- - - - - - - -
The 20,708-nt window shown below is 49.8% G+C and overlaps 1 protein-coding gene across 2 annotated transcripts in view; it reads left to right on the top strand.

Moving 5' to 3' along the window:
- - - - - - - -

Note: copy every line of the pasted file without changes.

The 20,708-nt window shown below is 49.8% G+C and overlaps 1 protein-coding gene across 2 annotated transcripts in view; it reads left to right on the top strand.

Moving 5' to 3' along the window: